John Greening, Vapour Trails – review

In his introduction to Vapour Trails Greening writes, ‘A half-decent poetry review should be readable well beyond its original publication date and entertain you whether or not you are interested in the book (or even the genre); it must give you some idea, pretty economically, what the poet’s collection is like; and it should offer you a way in to the work, suggesting with greater or lesser subtlety whether it’s worth your time.’

So what makes these reviews still worth our time? Partly it’s the sweep and penetration of Greening’s judgements, partly the sheer pleasure of his language.

Making clear distinctions is key to his approach. Enviably well read, he’s always implicitly or explicitly comparing the work he’s discussing with that of other writers, both looking for what’s distinctive about the poets he reviews and measuring their achievement against that of others. He responds warmly to very different kinds of poetry but without flabby indulgence: describing a poet or collection, he trenchantly defines weaknesses and limitations as well as praising strengths. Of Charles Tomlinson, for example, he writes ‘while one would not often call his poetry lyrical – he finds it hard to keep his head out of his heart – he can move us with the intensity of his saying’. Such highly compressed summative descriptions are preceded or followed by a more extensive teasing out of threads, in which a particular poet’s expressive techniques are both explored in themselves and related to deeper aspects of his or her character and imagination.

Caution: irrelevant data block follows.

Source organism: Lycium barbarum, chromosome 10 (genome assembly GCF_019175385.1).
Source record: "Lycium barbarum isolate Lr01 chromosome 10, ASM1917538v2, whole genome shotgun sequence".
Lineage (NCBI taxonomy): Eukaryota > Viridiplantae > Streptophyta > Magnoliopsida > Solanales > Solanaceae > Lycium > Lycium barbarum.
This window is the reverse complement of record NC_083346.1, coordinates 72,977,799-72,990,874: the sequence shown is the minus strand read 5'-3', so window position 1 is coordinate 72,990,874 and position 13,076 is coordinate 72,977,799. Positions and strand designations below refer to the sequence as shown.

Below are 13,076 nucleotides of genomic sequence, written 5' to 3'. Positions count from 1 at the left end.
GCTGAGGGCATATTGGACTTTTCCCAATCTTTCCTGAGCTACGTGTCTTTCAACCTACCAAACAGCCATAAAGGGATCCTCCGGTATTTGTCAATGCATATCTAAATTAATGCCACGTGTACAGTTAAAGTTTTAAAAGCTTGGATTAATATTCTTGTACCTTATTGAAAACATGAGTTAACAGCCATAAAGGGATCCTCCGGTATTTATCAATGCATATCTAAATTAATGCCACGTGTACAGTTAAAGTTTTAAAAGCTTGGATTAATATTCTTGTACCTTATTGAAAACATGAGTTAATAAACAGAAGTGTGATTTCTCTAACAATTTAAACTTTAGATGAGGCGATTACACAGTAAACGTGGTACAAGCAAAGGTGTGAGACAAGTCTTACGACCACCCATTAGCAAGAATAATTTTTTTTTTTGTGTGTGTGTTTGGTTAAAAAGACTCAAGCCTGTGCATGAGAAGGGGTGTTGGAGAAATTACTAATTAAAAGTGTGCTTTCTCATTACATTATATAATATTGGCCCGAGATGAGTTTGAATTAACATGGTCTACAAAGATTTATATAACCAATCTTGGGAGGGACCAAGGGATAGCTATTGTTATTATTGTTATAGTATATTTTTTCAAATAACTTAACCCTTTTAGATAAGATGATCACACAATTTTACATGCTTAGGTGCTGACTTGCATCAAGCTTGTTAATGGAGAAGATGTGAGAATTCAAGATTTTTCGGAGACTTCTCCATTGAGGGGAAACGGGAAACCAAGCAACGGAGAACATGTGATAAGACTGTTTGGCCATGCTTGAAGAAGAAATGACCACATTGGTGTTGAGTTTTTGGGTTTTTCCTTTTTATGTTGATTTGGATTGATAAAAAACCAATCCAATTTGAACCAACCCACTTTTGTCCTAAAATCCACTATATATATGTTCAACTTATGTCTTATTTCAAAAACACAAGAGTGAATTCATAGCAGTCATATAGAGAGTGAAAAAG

About two thirds of the poets he discusses are dead. Only two out of fifty were born after 1960. This limits the appeal of the book in one way and gives it weight in others. Above all, Greening takes a longer view than the poetry news cycle tends to, considering work in unusual depth. This is particularly valuable in longer pieces on good poets who’re not much talked about now. Fine articles on Patricia Beer, Edwin Muir and Vernon Watkins should give fresh life to the interest of older readers who (like me) may hardly have thought of them for many years, and might well give younger readers and poets a new interest in them. Poets like Thom Gunn and Robert Lowell may still be very much part of the conversation but I found the strong clear lines of Greening’s assessments of them thought-provoking .

Greening’s hard analyses are beautifully complemented by writing of a more imaginatively evocative kind, in which the poet and lover of music achieves an eloquence rare in critical writing and in which the perspective of the fellow-practitioner, looking at how a work is made, links arms with that of the connoisseur savouring the result. For example, analyzing the ‘formal grace’ of Vernon Watkins’ ‘Great Nights Returning’ he writes ‘the unrhymed feminine endings … give the dead patrol of each line a resonance, like the echo in a grand hall after a solemn speech’.

Altogether this is a stimulating and highly enjoyable book for the reader who wants to look behind immediately contemporary poets to a number of significant twentieth century predecessors, including Lowell, Bishop, Berryman, Sexton, Clampitt and Merrill, but mainly focused on the poetry of the British Isles.

John Greening, Vapour Trails, Shoestring Press, 252 pp., £12.50 pbk

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